Google Analytics will help you discern WHICH websites “like” your blog or website the most. Usually the biggest referrers will be search engines, but scroll farther down in the traffic reports and you’ll notice regular websites sending visitors your way too.
Early on, you may want to email the owners of those sites and thank them for mentioning you. Or link back to them whenever possible.
If there’s a significant increase in traffic from one of your referrers, you should find out why. Perhaps the increased interest means that there’s an opportunity for marketing your art directly.
Finally, if you notice that most of your referral visitors are landing on a particular type of blog post, you might want to start publishing more blog posts that are similar, and capitalize on that trend.
3. Capitalize on your most popular keywords
The keywords which consistently bring in visitors to your website are your bread and butter—one of your most valuable assets as an artist online.
Ideally, the keywords which bring in visitors will match your artwork. If they don’t match, then your visitors probably aren’t going to be that interested in purchasing anything (and your blogging style might need to change).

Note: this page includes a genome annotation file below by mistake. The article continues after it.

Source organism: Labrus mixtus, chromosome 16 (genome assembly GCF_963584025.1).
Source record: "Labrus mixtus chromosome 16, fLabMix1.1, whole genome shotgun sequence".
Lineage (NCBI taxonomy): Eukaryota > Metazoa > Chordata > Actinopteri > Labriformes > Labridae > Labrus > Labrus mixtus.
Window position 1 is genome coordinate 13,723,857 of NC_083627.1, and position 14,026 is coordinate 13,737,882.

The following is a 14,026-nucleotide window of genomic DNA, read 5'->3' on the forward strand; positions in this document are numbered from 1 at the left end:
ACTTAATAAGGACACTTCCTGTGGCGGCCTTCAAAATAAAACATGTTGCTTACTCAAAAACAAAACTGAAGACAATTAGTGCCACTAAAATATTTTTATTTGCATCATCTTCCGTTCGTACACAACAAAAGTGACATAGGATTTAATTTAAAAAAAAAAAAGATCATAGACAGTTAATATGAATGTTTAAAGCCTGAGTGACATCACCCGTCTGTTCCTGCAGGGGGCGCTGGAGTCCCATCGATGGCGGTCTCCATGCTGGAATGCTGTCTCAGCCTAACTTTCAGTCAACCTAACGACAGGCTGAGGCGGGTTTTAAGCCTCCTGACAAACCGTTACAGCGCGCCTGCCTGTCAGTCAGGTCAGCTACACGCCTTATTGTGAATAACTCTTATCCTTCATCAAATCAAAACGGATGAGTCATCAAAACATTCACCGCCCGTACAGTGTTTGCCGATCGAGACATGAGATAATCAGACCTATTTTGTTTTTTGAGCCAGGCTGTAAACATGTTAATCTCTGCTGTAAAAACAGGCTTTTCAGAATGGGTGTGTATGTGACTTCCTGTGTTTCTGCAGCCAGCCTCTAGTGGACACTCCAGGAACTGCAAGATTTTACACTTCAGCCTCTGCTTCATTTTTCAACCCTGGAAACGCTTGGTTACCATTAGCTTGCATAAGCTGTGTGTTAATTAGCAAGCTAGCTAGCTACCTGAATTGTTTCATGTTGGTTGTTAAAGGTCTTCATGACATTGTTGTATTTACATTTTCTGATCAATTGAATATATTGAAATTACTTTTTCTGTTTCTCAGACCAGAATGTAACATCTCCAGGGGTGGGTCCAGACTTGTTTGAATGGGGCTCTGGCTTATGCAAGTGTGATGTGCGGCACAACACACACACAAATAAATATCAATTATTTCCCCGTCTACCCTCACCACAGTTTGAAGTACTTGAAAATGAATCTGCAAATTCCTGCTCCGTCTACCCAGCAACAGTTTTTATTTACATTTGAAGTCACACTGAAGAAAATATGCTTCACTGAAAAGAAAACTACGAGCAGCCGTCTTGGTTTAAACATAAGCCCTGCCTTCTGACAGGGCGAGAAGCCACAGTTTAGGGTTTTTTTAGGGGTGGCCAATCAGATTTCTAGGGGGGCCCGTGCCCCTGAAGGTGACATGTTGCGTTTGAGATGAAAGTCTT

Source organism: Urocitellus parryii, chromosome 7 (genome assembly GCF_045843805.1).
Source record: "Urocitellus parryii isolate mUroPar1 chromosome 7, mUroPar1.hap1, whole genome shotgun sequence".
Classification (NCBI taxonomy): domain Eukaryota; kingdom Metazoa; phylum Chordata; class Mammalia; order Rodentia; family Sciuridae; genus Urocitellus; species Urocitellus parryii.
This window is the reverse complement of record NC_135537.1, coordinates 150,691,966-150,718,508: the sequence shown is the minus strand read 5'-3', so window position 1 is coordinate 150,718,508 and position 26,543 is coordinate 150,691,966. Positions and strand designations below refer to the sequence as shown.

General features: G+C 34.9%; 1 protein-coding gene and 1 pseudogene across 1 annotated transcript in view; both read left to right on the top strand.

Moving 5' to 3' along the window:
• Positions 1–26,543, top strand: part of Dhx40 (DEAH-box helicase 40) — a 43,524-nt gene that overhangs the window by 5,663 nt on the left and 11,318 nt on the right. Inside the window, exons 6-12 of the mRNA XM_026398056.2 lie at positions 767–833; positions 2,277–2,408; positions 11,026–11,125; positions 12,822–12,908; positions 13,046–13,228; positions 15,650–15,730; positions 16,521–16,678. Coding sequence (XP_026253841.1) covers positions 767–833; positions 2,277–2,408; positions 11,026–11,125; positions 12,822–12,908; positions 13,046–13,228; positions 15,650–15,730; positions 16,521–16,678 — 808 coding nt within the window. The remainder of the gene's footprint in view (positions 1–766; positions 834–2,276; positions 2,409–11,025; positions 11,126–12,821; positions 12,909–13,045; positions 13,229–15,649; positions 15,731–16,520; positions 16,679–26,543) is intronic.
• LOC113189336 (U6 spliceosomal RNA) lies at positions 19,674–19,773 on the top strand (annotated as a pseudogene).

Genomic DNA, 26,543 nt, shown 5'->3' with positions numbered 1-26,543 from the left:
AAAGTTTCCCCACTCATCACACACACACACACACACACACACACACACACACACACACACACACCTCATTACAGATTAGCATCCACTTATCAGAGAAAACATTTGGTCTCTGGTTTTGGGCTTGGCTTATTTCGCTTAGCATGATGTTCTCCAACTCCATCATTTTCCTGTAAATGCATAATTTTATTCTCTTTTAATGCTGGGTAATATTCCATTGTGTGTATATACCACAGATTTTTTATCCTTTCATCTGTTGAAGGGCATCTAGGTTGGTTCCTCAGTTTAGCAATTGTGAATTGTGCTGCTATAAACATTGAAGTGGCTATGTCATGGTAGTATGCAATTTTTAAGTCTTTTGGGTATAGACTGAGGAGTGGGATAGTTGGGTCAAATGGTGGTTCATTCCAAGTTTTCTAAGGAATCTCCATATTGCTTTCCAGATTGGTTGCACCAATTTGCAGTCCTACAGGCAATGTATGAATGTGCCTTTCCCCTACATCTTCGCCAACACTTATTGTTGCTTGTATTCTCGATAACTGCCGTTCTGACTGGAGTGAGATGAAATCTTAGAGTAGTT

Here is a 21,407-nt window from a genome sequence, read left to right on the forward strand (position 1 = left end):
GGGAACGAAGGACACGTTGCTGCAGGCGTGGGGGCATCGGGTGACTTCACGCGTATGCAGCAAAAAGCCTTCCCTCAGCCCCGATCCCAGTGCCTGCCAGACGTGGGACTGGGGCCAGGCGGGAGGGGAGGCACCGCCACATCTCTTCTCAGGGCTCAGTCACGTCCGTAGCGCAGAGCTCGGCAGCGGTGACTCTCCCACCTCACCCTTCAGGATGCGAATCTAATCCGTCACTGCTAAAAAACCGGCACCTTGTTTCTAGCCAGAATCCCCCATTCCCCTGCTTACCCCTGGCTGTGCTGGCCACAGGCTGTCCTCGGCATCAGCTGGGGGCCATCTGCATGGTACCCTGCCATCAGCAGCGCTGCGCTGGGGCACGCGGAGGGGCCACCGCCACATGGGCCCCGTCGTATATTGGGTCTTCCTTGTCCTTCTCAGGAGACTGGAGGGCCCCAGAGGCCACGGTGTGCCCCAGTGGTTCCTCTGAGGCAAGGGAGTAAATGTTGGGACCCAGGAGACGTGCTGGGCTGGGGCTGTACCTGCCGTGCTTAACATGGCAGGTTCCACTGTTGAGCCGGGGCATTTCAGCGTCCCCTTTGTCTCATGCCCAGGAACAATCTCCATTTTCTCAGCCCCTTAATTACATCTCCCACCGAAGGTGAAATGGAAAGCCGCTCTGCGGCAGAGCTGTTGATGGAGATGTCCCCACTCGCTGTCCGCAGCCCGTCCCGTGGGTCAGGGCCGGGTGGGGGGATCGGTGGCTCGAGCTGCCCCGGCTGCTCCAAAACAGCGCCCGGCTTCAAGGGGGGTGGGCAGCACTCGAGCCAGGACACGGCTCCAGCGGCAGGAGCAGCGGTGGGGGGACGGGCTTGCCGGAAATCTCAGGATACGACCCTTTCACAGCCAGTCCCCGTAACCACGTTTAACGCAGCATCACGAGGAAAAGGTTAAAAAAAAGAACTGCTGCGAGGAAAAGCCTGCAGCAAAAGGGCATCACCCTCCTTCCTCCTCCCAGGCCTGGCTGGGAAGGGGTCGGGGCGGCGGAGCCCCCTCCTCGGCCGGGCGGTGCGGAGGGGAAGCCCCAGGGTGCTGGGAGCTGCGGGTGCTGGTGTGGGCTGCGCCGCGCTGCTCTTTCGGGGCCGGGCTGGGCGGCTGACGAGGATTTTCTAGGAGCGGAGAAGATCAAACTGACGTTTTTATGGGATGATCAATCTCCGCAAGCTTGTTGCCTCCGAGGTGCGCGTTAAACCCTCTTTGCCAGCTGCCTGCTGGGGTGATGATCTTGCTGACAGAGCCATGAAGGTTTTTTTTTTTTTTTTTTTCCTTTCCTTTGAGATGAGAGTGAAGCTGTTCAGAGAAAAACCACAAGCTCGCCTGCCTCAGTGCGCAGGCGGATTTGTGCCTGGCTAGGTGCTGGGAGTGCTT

As you’re first starting out, you might notice that the keywords bringing in the most traffic are fairly long, almost like full sentences. This is typical of new sites, so don’t worry about it too much.
Over time, you should see your most popular keywords becoming shorter and more defined. What’s interesting is that your older, longer key-phrases will never stop sending you traffic, and soon it’ll all start piling up. . . something I’ve talked about before, specifically in this article on the power of blogging and SEO over time.
Is Google Analytics really necessary?
You might think that your site is too small to need a traffic stats program, but ultimately the more you know about WHY you’re getting visitors, the better you’ll be able to shift the the traffic you do have towards your artwork, as well as find ways to increase your traffic numbers and solidify your position online.
It may seem daunting at first, but if you give it a shot you’ll see that it’s not as hard as it seems—and I guarantee that the information you gain will FAR outweigh the effort.